Making a switch to Studio One Pro :) ...some questions for anyone using it

So the need has arisen to add Studio One Pro 4 to the Jonathan studio family of DAWs.

First, its not clear on google if Studio One Pro 4 projects can be opened in Studio One 3 - or if there is a way to ‘save as’ for forward compatibility. Its clear that sessions are backwards compatible…is it possible to go in the other direction?

So is the Save to New Folder feature designed so that sessions can be packaged and shared between studios? Is that what this feature is primarily for?

In what ways does it differ from other DAWs you guys have used in terms of features and workflow details (however small they might be).

Does it have a ‘render in place’ or ‘commit audio effects to tracks’ function and is it any faster or slower than other DAW’s?

Does anyone find the stock plugin library lacking a certain genre of effects? Like ‘man I wish it had better compressors’ or ‘this thing needs better verbs’?

I’ll be curious to see what your experiences are like with it. That’s one DAW I haven’t really put any meaningful time into but I’ve heard good things about it

I’ll jump in. I went with Studio One a few years ago when I got back into home recording. The other contenders were Cakewalk and Reaper. For me, Studio One was just the right combination of older analog console feel and an updated UI and workflow.

I started on SO2 Producer, upgraded to SO3 Pro and am now on SO4 Pro. It’s the only DAW I really use, so I can’t answer your comparison questions, but I’ll tel you up front, I absolutely love it.

Correct, if you open a SO3 song in SO4, you are warned when you save that it can no longer be opened in SO3. However, if you need to keep them separate, SO4 and SO3 installed into 2 different directories, so I would think you could keep your songs separate for the 2 versions as well.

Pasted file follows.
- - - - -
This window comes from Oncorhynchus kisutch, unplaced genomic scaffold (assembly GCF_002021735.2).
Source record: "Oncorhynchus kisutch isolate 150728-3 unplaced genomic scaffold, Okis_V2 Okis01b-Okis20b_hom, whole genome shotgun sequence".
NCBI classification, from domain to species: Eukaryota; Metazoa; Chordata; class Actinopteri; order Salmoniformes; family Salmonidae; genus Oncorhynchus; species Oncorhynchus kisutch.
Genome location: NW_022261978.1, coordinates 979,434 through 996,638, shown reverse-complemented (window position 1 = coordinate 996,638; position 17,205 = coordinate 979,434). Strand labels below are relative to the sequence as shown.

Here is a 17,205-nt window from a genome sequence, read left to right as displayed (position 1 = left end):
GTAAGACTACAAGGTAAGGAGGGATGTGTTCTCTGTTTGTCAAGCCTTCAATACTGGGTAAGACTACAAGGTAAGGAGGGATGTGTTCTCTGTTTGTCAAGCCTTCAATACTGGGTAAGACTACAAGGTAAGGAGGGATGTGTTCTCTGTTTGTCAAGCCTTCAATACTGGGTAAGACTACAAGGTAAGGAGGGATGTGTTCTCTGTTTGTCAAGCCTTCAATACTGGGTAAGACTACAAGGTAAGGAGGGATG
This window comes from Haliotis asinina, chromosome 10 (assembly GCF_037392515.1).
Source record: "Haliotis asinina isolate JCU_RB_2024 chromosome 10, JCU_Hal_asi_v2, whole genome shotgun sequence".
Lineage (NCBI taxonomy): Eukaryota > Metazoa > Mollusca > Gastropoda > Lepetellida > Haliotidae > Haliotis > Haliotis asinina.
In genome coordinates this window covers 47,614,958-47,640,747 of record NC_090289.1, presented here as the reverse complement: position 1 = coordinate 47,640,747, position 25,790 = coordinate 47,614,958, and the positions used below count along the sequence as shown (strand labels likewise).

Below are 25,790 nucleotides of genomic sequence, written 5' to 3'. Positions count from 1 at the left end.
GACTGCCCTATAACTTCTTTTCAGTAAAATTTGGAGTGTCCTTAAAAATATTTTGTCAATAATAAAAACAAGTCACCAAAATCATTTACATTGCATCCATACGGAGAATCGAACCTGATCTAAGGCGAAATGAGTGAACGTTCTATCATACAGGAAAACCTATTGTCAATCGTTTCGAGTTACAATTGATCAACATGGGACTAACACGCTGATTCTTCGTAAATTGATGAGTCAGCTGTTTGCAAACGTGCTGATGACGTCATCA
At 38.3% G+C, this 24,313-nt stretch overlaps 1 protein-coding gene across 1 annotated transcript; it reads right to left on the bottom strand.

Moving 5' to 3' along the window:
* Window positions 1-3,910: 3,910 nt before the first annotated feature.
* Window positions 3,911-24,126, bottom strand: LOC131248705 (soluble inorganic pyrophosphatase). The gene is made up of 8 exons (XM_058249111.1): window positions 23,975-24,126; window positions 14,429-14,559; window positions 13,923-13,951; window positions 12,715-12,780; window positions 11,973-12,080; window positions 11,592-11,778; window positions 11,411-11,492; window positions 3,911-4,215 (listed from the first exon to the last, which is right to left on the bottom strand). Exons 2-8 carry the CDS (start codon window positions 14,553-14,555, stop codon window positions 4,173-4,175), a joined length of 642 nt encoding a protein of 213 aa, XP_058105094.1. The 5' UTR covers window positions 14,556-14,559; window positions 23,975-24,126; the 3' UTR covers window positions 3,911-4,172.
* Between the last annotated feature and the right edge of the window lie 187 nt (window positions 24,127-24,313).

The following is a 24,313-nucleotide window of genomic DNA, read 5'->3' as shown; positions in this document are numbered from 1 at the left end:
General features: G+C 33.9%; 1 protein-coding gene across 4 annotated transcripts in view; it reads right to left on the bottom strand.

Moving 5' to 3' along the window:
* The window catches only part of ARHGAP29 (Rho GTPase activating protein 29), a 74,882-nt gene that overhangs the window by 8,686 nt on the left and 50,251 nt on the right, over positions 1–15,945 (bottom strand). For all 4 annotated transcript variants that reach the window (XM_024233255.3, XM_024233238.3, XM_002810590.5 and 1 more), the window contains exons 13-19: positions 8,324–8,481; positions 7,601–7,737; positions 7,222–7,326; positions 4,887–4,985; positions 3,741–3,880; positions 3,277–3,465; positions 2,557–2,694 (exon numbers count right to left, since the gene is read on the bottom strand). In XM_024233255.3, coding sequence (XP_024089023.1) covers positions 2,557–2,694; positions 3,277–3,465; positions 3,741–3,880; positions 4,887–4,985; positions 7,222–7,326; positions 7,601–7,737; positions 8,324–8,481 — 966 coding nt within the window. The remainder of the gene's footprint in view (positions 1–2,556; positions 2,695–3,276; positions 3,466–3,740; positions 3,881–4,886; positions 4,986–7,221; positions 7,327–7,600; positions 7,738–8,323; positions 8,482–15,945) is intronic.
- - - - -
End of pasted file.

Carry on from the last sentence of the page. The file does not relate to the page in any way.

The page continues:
I’ve never used it. You can export the .WAV files if you want to copy those between session. Or, if you’re going to another Studio One installation with the same plugins etc., the songs are stored in a “songs” folder, and you can just copy the entire song from that folder and stick it on the other machine and Studio One can read it in. I do that between my DAW and my travel laptop - works great.

They’ve got a pretty respectable set of native plugins. If you jump soon, they are giving away their Fat Channel bundle and plugins for FREE too.

They recently gave away UJAM’s “Virtual Guitarist Sparkle” for free too.

That said, they’ve got decent enough reverbs and delays. But a 3rd party delay was the first thing I went looking for. Still, I’m sure it was the user’s short coming and not the software. :wink:

All in all, I’m a total fanboy and have never once regretted going with Studio One.

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I forgot to add that the Room Reverb and Groove Delay are pretty decent as is the ProEQ. Those three native plugins get frequent use. Oh, and the generic compressor. I use it for side-chaining. It’s a snap to set up and very kind to the CPU.

But I see you’ve already jumped in over on another thread. Have fun! As you said there, and I decided when I was looking, this is one of the most intuitive, robust and easy to use DAWs out there. (IMHO)